Games People Play goes back to the library today. At times it's a little dated. It never quite gets away from the smug certainty of the 1960s (Did you know you can solve everything from schizophrenia to indigence with transactional analysis?) and there were points where the underlying sexism and other prejudice made me uncomfortable. The author goes out of his way to explain that he uses the pronoun "he" as a default, unless the nature of a game is such that it would obviously be played primarily by women. The moral of the story seems to be that many women are manipulative, crazy bitches. But I don't think you can condemn the entire book for that. I didn't live in the 1960s or experience those kind of strict gender roles. As a modern reader, I think it's useful to stretch your imagination and see where it could just as easily be the man pouting at home while his wife goes out, or even two men or two women having that fight, but I won't blame the book for not doing enough of that originally.
Overall, I think it's a useful book. Some of the games that he describes I believe in more than others, but most of them seem to be accurate descriptions of human behavior, and accurate descriptions of the ulterior motives of people that it's helpful to be able to recognize and understand. Oddly, I have a sneaking suspicion that this is the one and only psychology book that Dr. Phil has ever read. If you've ever watched his show...and I assume most of you haven't...part of his schtick is turning to people who are complaining about their lives and asking them, "What's your payoff?" And he doesn't let them claim that they don't get any kind of payoff, that they're pure and utter victims, because clearly they're making choices that put them in whatever situation for a reason, even if it's a counter-intuitive one like feeling victimized. The point of the book, (and Dr. Phil) is that if you can recognize the games you and others are playing for what they are, you can try to avoid the more self destructive ones. This didn't seem particularly revolutionary to me (possibly because it was on channel 7 every day at 4 PM while I was in high school...I dunno, sometimes I don't have the most high brow taste), but if it's not something you already do the book might be useful.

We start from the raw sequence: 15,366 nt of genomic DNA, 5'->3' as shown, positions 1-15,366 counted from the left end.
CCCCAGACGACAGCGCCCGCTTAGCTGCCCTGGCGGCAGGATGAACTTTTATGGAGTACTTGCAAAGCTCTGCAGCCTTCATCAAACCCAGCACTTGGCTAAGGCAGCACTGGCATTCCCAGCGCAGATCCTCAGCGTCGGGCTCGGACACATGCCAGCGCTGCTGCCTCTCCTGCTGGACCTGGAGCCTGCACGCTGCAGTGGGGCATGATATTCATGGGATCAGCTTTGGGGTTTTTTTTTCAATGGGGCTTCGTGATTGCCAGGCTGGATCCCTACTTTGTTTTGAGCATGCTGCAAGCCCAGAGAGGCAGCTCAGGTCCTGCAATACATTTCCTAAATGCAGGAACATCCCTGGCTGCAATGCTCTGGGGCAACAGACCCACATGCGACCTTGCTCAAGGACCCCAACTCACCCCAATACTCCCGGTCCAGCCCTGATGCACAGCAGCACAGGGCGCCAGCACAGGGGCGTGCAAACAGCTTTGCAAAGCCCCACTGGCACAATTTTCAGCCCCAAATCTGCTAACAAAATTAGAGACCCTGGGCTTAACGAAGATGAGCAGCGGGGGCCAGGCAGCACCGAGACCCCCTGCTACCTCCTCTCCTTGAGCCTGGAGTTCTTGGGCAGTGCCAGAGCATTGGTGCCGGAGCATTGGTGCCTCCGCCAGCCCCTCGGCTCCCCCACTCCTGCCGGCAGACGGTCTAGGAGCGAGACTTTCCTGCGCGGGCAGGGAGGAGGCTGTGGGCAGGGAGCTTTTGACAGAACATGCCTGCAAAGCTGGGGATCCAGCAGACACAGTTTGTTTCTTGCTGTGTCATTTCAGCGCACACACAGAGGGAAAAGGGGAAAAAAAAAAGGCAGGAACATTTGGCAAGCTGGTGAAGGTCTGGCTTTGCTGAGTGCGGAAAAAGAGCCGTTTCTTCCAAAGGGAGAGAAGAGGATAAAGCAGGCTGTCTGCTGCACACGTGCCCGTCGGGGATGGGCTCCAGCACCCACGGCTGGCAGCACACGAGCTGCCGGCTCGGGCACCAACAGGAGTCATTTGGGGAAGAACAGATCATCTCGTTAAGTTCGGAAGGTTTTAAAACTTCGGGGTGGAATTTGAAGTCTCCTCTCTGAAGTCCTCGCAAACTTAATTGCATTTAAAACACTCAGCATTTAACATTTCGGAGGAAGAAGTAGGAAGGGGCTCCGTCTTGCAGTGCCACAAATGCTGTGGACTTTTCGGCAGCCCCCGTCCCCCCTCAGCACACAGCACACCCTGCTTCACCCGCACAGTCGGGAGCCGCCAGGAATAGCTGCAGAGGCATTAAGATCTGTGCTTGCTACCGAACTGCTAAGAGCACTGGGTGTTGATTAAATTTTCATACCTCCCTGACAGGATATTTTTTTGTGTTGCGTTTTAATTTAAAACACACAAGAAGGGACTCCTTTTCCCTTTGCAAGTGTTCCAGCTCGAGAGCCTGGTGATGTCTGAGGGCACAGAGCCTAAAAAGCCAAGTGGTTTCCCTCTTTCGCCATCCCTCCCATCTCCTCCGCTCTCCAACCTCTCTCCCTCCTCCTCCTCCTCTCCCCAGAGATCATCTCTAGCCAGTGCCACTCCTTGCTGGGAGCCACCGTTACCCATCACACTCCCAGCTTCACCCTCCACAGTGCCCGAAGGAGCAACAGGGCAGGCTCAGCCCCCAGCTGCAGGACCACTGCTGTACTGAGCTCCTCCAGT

If anyone's curious, the game that I am by far the most guilty of is this one. The author points out that this one can be played either as a game or a pastime (that is, without ulterior motives), and I think I generally play the more innocent version....but it is a bad habit of mine. It remains to be seen if I'm likely to do anything about it.
And as far as simmering thoughts go - one of the things that I was bothered by in the book, aside from the datedness, was the Freudian need to tie everything back to sex. I'm starting to think that this might be a problem with a lot 20th century popular thought, not just in psychology but also in biology; that there might be better ways to think about evolution than focusing on the genetic successes of Ghengis Khan. The thought still needs some fleshing out though, so consider this the blog equivalent of a really bad cliff hanger.